Hypertext is a novel approach to computer-based information management based on associative indexing. The concept in general and the characteristics of typical systems are briefly reviewed. Strategies for applying hypertext techniques to the process of writing a technical document are examined. The way in which hypertext documents are used is discussed, focusing on a commonly encountered problem -- user disorientation within the document. Hypertext-based technical documents are compared and contrasted against their paper-based antecedents.
Information Architecture (IA) as a discipline practiced by professionals in the information processing and development industry has many definitions and levels of understanding.
This article argues that, despite the seemingly mechanical context and nature of the underlying process of writing instructions, written instructions ARE works of art, because creative thinking and problem solving are essential to achieve the following goals of instructional writing.
In the tradition of work by Shaughnessy (1977) and Bartholomae (1980) applying concepts from second language acquisition research to developing writing, we explore the commonalities of L1 and L2 writers on the specific level of linguistic choices needed to order information within and across sentence boundaries. We propose that many of the kinds of constructions in L1 and L2 writing most difficult to categorize, labeled as errors, are in structures that are, from the writers’ perspective, principled attempts to meet their obligation of managing information. We examine 90 essays written by college students, 60 by native speakers, and 30 by nonnative speakers, and identify 360 non-target-like structures that are attempts to manage information. There are similarities in number and type of these constructions used by L1 and L2 developing writers.
Book published by O'Reilly Media have a good flow to the information and they're well structured. One of the best features of many of those books is the introductory material. It can be a good guide, and help readers zero in on what they want to learn.
With my ongoing series on organizing content, I left off at the question of whether blog platforms would outperform help authoring tools as a way to organize content for web environments. I had a lot of thoughts about that topic, and actually created a blog theme for a documentation project as a test, but recently I received a new project on my plate, and my attention has shifted to another angle on this same series: organizing the content within the topic itself.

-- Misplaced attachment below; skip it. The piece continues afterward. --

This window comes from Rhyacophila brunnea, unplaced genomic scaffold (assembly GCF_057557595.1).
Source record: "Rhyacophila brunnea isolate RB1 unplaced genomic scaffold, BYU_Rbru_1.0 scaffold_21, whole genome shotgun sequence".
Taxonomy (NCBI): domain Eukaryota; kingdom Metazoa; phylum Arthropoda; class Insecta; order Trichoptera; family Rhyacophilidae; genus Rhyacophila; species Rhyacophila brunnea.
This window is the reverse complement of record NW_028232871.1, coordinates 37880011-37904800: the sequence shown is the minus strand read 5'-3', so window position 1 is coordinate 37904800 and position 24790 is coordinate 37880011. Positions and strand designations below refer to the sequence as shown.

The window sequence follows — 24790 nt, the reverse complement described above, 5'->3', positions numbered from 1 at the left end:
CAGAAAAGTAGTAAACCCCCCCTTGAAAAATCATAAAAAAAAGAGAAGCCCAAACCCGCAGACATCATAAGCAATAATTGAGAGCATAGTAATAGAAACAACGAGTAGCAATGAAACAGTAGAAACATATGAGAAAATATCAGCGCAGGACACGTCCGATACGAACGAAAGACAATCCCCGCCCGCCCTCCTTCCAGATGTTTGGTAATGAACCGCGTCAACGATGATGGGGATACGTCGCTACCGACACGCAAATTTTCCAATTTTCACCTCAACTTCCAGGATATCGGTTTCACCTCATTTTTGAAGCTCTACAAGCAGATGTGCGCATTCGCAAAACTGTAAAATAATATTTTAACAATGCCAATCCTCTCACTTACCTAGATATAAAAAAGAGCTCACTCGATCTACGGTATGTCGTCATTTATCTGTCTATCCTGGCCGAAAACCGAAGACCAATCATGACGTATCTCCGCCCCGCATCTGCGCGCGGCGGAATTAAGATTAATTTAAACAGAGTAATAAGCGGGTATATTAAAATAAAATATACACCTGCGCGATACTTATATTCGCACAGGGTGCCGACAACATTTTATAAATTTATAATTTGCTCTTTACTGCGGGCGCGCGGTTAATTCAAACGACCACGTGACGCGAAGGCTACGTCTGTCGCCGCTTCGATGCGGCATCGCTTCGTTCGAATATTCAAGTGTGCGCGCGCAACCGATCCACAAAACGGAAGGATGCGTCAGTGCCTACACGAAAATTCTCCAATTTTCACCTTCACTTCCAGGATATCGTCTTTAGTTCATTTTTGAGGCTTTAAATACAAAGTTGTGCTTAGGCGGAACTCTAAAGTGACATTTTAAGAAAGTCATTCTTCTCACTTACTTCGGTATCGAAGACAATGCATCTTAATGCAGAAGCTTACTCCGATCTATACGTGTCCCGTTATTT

Language experts should play a more active role in shaping the interface because the interface is text. As such, writers do a disservice to project teams if they don’t play a role to help clarify and sharpen the interface language.
Moving help inside the interface has many advantages, and there are plenty of best practices for style and format. But the biggest shift in perspective, which I argued in my last post, is to stop differentiating between the interface and the help content. The interface is mostly text. It is an orchestra of words on a page that users rely on to navigate and understand the application’s content.
Owens explains how technical writers can bolster their credentials as technically knowledgeable employees. He provides brief introductions to technologies that technical writers are most likely to encounter on the job: programming languages, databases, and Web server technologies.
The ability to abstract information is a basic competency in today's knowledge society, characterized by the mass diffusion of information and the need to manage and access it effectively. Yet abstracting is not an easy task, and requires a specific learning process. This paper examines the process of abstracting information from the perspective of competencies and skills-based learning of students of information and documentation. The competencies and skills necessary in this process, which are drawn from European sources on library science and documentation, are identified by analysing in detail the various stages and processes involved in writing an abstract. The general skills required for the whole process, as well as the specific skills for each stage, are determined. Guidelines and recommendations are put forward to facilitate the learning of these skills in the context of abstracting.
This article looks at the impact of the introduction of semantic markup and structured authoring on the world of technical writers, editors, Help authors and content developers. This article is not specifically about the Semantic Web movement itself, but about the implementation of semantic concepts in the documentation field.